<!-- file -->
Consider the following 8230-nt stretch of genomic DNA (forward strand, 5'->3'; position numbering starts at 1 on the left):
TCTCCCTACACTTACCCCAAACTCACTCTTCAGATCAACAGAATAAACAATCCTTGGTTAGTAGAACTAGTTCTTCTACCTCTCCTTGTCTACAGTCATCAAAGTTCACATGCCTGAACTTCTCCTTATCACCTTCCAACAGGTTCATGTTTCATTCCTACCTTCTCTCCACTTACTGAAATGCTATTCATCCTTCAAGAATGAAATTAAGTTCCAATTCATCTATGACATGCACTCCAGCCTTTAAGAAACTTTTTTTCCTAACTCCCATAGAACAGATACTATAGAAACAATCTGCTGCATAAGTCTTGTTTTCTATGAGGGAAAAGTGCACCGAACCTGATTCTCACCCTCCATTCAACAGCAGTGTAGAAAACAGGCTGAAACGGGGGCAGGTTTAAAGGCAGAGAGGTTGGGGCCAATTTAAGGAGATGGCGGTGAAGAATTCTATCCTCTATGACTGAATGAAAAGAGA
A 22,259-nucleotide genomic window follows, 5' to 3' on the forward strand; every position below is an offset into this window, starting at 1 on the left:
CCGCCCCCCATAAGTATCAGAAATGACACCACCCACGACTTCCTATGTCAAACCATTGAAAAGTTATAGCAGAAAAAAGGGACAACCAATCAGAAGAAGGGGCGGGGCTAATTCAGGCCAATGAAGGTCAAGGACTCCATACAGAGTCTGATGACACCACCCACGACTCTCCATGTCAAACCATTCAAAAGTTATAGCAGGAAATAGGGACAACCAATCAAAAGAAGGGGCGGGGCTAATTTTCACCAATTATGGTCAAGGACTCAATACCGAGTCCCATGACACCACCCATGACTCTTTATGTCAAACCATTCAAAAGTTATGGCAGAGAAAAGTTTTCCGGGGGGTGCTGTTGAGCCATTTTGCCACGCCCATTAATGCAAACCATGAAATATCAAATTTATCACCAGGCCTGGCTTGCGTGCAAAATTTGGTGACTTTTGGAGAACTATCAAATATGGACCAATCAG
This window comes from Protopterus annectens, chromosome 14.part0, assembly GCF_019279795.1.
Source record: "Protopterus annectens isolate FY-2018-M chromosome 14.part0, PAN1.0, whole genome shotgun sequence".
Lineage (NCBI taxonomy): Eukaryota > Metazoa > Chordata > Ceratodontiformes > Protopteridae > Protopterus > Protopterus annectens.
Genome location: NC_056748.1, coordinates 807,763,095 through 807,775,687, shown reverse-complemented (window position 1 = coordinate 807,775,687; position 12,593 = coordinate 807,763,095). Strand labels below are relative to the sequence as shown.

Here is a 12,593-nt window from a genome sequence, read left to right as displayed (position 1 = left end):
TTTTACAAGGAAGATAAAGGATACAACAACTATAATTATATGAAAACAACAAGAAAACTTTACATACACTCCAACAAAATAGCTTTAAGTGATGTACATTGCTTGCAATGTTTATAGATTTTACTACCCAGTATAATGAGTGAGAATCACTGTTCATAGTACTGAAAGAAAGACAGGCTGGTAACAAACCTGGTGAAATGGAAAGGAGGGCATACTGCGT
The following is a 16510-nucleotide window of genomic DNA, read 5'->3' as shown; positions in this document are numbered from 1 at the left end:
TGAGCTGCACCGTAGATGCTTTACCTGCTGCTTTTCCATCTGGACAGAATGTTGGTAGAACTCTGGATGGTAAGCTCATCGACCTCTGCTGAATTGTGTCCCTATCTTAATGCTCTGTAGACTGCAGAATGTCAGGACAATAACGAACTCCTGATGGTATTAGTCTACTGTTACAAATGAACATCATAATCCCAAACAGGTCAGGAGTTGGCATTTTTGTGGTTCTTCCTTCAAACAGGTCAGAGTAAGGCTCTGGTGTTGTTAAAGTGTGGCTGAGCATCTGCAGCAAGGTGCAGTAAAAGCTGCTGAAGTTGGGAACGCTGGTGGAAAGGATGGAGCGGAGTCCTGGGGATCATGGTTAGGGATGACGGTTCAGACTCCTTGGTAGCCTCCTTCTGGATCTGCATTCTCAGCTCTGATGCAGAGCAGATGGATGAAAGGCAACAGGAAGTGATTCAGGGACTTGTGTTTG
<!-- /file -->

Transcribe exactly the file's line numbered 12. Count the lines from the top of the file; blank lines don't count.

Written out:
TGAGCTGCACCGTAGATGCTTTACCTGCTGCTTTTCCATCTGGACAGAATGTTGGTAGAACTCTGGATGGTAAGCTCATCGACCTCTGCTGAATTGTGTCCCTATCTTAATGCTCTGTAGACTGCAGAATGTCAGGACAATAACGAACTCCTGATGGTATTAGTCTACTGTTACAAATGAACATCATAATCCCAAACAGGTCAGGAGTTGGCATTTTTGTGGTTCTTCCTTCAAACAGGTCAGAGTAAGGCTCTGGTGTTGTTAAAGTGTGGCTGAGCATCTGCAGCAAGGTGCAGTAAAAGCTGCTGAAGTTGGGAACGCTGGTGGAAAGGATGGAGCGGAGTCCTGGGGATCATGGTTAGGGATGACGGTTCAGACTCCTTGGTAGCCTCCTTCTGGATCTGCATTCTCAGCTCTGATGCAGAGCAGATGGATGAAAGGCAACAGGAAGTGATTCAGGGACTTGTGTTTG